How Motherhood Became an Election Issue in New Zealand

The new head of the Labour Party was asked on TV whether her plan to have children would interfere with her being prime minister.


A television host’s question on motherhood to the new leader of New Zealand’s opposition Labour Party has prompted a row over gender roles in the country that was the first to give women the right to vote.

Jacinda Ardern was elected head of Labour on Tuesday, and at 37 she is the youngest person, and second woman (Helen Clark, the first, was also a prime minister), to lead the party. The headlines about her so far have been enthusiastic. She’s being portrayed as “authentic,” “powerful, composed, and eloquent”—all traits she’ll need when New Zealand votes next month in parliamentary elections. Her party’s poor performance in the polls prompted Andrew Little, its leader, to step down. Ardern, who had been spoken of as a future party leader, ascended to the post almost immediately.

But if persuading the electorate that Labour is worth voting for is one battle for Ardern, her other battle was persuading television panelists that her future plans for motherhood was irrelevant to her potential leadership of New Zealand. She and her partner, Clarke Gayford, don’t have children, and Ardern has previously discussed how wanting children has made her think about her professional choices. But the questions about parenthood began a few hours after her election Tuesday as Labour’s leader.

Ardern appeared on The Project, a current-affairs show, and among the questions she was asked was this one by Jesse Mulligan, one of the show’s hosts: “I’ve got a question and we’ve been discussing today whether or not I’m allowed to ask it,” Mulligan said, appearing hesitant, prompting laughter from his female co-host. “A lot of women in New Zealand feel like they have to make a choice between having babies and having a career, and continuing their career at a certain point in their lives, their late 30s. Is that a decision you feel you have to make or feel you’ve already made?”

Ardern replied with the poise expected of a leader of a political party.

“Thank you for reminding the New Zealand public about my age,” she said, eliciting laughter from the hosts and the audience. “I have no problem with you asking me that question because I have been very open about discussing that dilemma because I think probably lots of women face it.

“For me, my position is no different to the woman who works three jobs, or who might be in a position where they are juggling lots of responsibilities.”

You can watch that exchange here:

The question prompted a massive backlash in a country that prides itself on being the first in the world to give women the right to vote (in 1893), one which has one of the lowest gender wage gaps, and a strong legal framework that protects women from discrimination. Critics pointed out that Prime Minister Bill English has never been asked the same question. Indeed, English, the leader of the center-right National Party which will be taking on Ardern’s Labour next month, said the Labour leader’s plans were “her private business.”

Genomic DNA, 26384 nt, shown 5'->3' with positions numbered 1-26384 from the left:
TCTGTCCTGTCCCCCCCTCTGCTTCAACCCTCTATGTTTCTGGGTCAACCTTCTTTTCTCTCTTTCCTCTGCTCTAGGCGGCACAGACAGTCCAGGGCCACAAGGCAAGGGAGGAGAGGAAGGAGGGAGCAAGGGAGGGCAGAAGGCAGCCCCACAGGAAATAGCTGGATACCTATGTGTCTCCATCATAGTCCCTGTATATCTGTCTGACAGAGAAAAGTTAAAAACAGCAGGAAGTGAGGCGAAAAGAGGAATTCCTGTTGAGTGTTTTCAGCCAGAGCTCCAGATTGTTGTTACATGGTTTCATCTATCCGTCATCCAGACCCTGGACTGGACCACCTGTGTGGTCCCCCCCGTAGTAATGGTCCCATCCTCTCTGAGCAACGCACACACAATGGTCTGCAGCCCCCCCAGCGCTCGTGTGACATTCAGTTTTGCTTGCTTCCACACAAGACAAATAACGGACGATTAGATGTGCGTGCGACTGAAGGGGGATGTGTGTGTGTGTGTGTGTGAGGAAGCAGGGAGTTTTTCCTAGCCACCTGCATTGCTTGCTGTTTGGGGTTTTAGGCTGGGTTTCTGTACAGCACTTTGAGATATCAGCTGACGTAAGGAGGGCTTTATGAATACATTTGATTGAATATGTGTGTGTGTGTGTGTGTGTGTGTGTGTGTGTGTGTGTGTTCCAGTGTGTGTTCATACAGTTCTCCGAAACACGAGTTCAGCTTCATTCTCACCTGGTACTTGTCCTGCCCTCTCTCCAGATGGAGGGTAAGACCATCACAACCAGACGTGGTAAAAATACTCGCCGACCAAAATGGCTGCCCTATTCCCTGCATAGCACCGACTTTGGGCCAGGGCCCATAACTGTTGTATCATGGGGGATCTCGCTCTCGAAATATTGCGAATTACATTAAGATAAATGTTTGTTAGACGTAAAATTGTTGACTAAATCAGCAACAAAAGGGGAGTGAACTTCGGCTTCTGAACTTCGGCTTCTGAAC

Jackie Blue, the head of the Human Rights Commission, wrote on the Spinoff, a local website:

Male hosts … made it very clear to their audiences that they would desperately like to know what Jacinda’s intentions for her womb were. One even suggested that all women should be asked the question when applying for a role. And therein lies the problem. Because quite frankly, whether a woman intends on having children or not, is none of their bloody business. Oh, and by the way, it’s illegal to ask those questions as they breach the Human Rights Act.

The controversy carried over to Wednesday when Ardern was asked a similar question—this time on The AM Show. The show’s hosts were discussing among themselves the questions asked of Ardern the previous day when one of them, Mark Richardson, said: “If you are the employer of a company you need to know that type of thing from the woman you are employing … the question is: Is it OK for a PM to take maternity leave while in office?”

Ardern was asked a version of that question when she appeared on the show. She once again said she didn’t think it was an inappropriate question “because I opened myself up to it, but, you,” she said, pointing to Richardson, “it is totally unacceptable in 2017 to say that women should have to answer that question in the workplace. It is unacceptable, it is unacceptable.”

She pointed out that it was illegal in New Zealand to discriminate against a candidate for a job based on their parental status or wishes.

“It is a woman’s decision about when they choose to have children, and it should not predetermine whether or not they are given a job or have job opportunities,” she told Richardson. You can watch the exchange here:

When Clark, the former New Zealand prime minister and the first female Labour leader, was asked about her advice to Ardern, she replied: